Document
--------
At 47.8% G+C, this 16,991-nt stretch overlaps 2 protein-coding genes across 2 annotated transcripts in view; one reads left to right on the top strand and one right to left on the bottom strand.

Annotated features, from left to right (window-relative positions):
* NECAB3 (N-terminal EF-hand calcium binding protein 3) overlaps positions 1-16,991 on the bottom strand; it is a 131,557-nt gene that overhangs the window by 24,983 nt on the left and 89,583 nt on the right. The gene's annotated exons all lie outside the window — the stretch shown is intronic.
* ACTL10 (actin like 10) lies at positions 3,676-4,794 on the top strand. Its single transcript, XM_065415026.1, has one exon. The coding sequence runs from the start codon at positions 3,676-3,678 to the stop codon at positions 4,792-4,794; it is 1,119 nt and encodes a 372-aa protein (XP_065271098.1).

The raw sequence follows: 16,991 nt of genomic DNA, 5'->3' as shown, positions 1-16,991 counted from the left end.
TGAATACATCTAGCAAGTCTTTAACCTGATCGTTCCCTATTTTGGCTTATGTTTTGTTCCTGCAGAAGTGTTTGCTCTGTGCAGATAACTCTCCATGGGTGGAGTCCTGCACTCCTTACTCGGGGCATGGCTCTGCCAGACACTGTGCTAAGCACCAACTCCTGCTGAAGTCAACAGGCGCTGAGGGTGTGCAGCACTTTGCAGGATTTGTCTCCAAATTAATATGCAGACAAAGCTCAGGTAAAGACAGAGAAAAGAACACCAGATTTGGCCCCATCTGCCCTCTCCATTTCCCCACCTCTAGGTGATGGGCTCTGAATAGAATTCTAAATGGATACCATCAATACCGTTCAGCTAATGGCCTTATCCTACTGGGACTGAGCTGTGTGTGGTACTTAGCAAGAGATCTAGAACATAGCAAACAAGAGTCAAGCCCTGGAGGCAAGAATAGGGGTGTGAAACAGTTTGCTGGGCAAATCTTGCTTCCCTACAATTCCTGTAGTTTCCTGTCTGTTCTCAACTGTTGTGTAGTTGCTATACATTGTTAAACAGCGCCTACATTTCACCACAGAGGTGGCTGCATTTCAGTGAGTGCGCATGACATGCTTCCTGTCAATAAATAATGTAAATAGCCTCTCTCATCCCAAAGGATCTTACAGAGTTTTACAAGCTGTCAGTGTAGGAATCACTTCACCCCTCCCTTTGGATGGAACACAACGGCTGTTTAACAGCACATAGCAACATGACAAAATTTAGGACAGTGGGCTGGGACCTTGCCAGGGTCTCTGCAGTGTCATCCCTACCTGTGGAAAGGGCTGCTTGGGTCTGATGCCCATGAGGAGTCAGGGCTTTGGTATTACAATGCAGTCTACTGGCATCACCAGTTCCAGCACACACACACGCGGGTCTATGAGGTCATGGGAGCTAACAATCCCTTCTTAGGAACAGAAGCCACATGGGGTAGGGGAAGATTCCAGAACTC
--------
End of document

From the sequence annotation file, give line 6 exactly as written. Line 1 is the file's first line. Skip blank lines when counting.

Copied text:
TGAATACATCTAGCAAGTCTTTAACCTGATCGTTCCCTATTTTGGCTTATGTTTTGTTCCTGCAGAAGTGTTTGCTCTGTGCAGATAACTCTCCATGGGTGGAGTCCTGCACTCCTTACTCGGGGCATGGCTCTGCCAGACACTGTGCTAAGCACCAACTCCTGCTGAAGTCAACAGGCGCTGAGGGTGTGCAGCACTTTGCAGGATTTGTCTCCAAATTAATATGCAGACAAAGCTCAGGTAAAGACAGAGAAAAGAACACCAGATTTGGCCCCATCTGCCCTCTCCATTTCCCCACCTCTAGGTGATGGGCTCTGAATAGAATTCTAAATGGATACCATCAATACCGTTCAGCTAATGGCCTTATCCTACTGGGACTGAGCTGTGTGTGGTACTTAGCAAGAGATCTAGAACATAGCAAACAAGAGTCAAGCCCTGGAGGCAAGAATAGGGGTGTGAAACAGTTTGCTGGGCAAATCTTGCTTCCCTACAATTCCTGTAGTTTCCTGTCTGTTCTCAACTGTTGTGTAGTTGCTATACATTGTTAAACAGCGCCTACATTTCACCACAGAGGTGGCTGCATTTCAGTGAGTGCGCATGACATGCTTCCTGTCAATAAATAATGTAAATAGCCTCTCTCATCCCAAAGGATCTTACAGAGTTTTACAAGCTGTCAGTGTAGGAATCACTTCACCCCTCCCTTTGGATGGAACACAACGGCTGTTTAACAGCACATAGCAACATGACAAAATTTAGGACAGTGGGCTGGGACCTTGCCAGGGTCTCTGCAGTGTCATCCCTACCTGTGGAAAGGGCTGCTTGGGTCTGATGCCCATGAGGAGTCAGGGCTTTGGTATTACAATGCAGTCTACTGGCATCACCAGTTCCAGCACACACACACGCGGGTCTATGAGGTCATGGGAGCTAACAATCCCTTCTTAGGAACAGAAGCCACATGGGGTAGGGGAAGATTCCAGAACTC